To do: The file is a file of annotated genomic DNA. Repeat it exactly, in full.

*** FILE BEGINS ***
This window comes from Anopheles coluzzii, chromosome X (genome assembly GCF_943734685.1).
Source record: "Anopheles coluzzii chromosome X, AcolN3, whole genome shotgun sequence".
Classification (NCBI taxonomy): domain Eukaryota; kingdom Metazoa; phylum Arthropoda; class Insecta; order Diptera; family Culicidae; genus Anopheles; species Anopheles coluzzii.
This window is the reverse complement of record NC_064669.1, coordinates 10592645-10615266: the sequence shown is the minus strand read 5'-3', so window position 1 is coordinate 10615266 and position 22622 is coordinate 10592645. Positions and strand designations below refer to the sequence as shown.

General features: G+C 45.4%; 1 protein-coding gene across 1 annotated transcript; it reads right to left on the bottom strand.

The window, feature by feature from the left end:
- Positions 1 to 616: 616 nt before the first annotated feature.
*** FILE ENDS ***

This window comes from Anopheles coluzzii, chromosome X (genome assembly GCF_943734685.1).
Source record: "Anopheles coluzzii chromosome X, AcolN3, whole genome shotgun sequence".
Classification (NCBI taxonomy): domain Eukaryota; kingdom Metazoa; phylum Arthropoda; class Insecta; order Diptera; family Culicidae; genus Anopheles; species Anopheles coluzzii.
This window is the reverse complement of record NC_064669.1, coordinates 10592645-10615266: the sequence shown is the minus strand read 5'-3', so window position 1 is coordinate 10615266 and position 22622 is coordinate 10592645. Positions and strand designations below refer to the sequence as shown.

General features: G+C 45.4%; 1 protein-coding gene across 1 annotated transcript; it reads right to left on the bottom strand.

The window, feature by feature from the left end:
- Positions 1 to 616: 616 nt before the first annotated feature.